Finally on maintaining direction and focus. I won’t even pretend to understand your motivations, what got you into the gym in the first place and what keeps you there. I don’t know the program structure which best suits your physiology or the training methodology that best suits your temperament. Your reasons and responses to exercise are as unique as your finger prints and I won’t pretend to know what they are. But I do know a few things. I know getting stronger and moving your body makes you a better person. Not only physically but, if you believe in the distinction, mentally and emotionally too. I know that modern life does not contain physical exertion of sufficient volume or intensity to maintain proper functioning homo-sapiens.
I don’t know what is the absolute best for you and your body and anyone who says that they do is a liar or is selling you something but I do know enough to make some generalisations. Pick up more heavy stuff. Throw things, including yourself, around the place with vigour. Spend some time around those who inspire and challenge you and acknowledge those times when you inspire others, because we are just social monkeys at heart. Find some things that you like doing and try to get better at them but also try and get better at just doing the things that you don’t like. Try to learn to love the grind, there are occasional moments of joy in reaching big milestones but it is the regular little splashes of satisfaction that best keep you going. When you inevitably fall off the exercise wagon, pick yourself up, dust yourself off and get back on it. Treat a break from training like you would a missed lift, did you do something wrong or were you maybe asking too much of yourself? Take a breath, take some time, maybe make some adjustments. Then get back out there and pick that fucker up!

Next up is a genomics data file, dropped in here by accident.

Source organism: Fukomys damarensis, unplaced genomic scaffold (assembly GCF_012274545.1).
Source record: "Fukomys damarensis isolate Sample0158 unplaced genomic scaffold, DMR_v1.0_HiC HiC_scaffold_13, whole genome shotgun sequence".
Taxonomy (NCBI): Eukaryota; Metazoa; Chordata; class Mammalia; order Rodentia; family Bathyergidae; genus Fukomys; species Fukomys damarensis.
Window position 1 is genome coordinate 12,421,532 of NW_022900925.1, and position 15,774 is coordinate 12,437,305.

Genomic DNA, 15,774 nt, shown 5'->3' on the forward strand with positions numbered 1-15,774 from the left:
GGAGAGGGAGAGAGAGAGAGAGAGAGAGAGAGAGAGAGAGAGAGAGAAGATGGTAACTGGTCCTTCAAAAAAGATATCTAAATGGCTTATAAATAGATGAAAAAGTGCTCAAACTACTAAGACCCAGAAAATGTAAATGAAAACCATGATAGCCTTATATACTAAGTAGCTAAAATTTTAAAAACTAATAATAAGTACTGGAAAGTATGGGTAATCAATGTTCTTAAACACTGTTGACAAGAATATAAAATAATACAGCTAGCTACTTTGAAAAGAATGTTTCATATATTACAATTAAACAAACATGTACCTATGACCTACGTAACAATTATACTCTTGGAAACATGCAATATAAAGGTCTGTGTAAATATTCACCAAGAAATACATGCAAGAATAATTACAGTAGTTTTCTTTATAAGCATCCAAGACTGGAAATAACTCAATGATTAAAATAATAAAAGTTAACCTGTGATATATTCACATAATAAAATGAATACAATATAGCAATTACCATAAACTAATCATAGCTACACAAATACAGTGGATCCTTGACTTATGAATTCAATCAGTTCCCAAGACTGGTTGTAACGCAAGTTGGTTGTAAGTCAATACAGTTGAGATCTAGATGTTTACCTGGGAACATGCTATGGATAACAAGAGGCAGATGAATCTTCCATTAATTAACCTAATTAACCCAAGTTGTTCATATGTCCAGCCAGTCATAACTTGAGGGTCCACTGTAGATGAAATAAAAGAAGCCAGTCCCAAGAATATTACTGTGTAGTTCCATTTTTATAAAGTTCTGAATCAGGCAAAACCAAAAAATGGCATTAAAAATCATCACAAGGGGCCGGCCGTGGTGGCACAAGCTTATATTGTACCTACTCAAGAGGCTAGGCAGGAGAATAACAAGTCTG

It has been a real pleasure folks. I will leave you with a quote from “Darwin’s bulldog” Thomas Huxley, the grandfather of Aldous Huxley. He probably never pulled a heavy deadlift in his life but he manages in two lines to kind of sum up what has taken me two pages to say.
“Perhaps the most valuable result of all education is the ability to make yourself do the thing you have to do, when it ought to be done, whether you like it or not; it is the first lesson that ought to be learned; and however early a man’s training begins, it is probably the last lesson that he learns thoroughly.” Thomas H. Huxley”